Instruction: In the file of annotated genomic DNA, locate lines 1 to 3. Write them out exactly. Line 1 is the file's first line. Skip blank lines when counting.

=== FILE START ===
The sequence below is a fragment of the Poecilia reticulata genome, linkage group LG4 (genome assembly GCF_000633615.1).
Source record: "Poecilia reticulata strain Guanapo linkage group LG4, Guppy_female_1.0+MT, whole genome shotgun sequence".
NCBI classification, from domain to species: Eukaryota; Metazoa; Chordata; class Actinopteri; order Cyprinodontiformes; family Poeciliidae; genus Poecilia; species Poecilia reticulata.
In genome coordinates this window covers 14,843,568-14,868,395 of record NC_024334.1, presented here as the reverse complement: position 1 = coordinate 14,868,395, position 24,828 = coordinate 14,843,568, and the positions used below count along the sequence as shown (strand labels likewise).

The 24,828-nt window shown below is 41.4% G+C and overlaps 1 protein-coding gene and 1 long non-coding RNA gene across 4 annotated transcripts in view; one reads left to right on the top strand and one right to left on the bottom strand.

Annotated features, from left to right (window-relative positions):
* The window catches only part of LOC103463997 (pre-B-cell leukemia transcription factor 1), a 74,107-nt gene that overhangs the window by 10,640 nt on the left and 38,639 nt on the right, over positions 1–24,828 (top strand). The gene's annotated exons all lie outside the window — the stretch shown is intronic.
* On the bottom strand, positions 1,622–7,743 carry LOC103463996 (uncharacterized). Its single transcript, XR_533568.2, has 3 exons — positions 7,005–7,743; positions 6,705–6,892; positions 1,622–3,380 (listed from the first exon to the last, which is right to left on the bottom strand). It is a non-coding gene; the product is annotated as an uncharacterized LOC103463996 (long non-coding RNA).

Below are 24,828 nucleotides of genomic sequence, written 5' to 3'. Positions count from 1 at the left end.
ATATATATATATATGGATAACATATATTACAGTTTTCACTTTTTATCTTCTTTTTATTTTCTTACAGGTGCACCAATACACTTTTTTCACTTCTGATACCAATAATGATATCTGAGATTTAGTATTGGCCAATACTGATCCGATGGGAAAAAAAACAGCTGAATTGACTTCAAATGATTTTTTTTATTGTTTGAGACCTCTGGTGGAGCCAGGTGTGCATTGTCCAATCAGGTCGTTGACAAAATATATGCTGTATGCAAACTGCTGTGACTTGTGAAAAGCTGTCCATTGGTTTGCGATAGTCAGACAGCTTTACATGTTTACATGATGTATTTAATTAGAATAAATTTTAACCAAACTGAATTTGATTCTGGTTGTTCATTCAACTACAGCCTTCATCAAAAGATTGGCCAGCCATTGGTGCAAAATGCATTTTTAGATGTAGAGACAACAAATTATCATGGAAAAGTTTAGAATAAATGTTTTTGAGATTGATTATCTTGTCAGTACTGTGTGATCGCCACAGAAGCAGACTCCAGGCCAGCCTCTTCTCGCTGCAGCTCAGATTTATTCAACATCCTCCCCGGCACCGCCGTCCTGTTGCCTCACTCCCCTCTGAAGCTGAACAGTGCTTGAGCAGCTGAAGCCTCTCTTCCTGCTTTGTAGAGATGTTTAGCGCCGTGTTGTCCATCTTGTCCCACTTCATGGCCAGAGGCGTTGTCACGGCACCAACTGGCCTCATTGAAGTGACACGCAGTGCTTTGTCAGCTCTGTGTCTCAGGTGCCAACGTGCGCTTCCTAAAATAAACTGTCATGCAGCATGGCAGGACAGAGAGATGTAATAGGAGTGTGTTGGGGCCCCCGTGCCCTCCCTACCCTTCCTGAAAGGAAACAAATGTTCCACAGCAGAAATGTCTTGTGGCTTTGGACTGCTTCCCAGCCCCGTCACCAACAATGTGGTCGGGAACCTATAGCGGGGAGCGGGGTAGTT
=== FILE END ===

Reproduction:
The sequence below is a fragment of the Poecilia reticulata genome, linkage group LG4 (genome assembly GCF_000633615.1).
Source record: "Poecilia reticulata strain Guanapo linkage group LG4, Guppy_female_1.0+MT, whole genome shotgun sequence".
NCBI classification, from domain to species: Eukaryota; Metazoa; Chordata; class Actinopteri; order Cyprinodontiformes; family Poeciliidae; genus Poecilia; species Poecilia reticulata.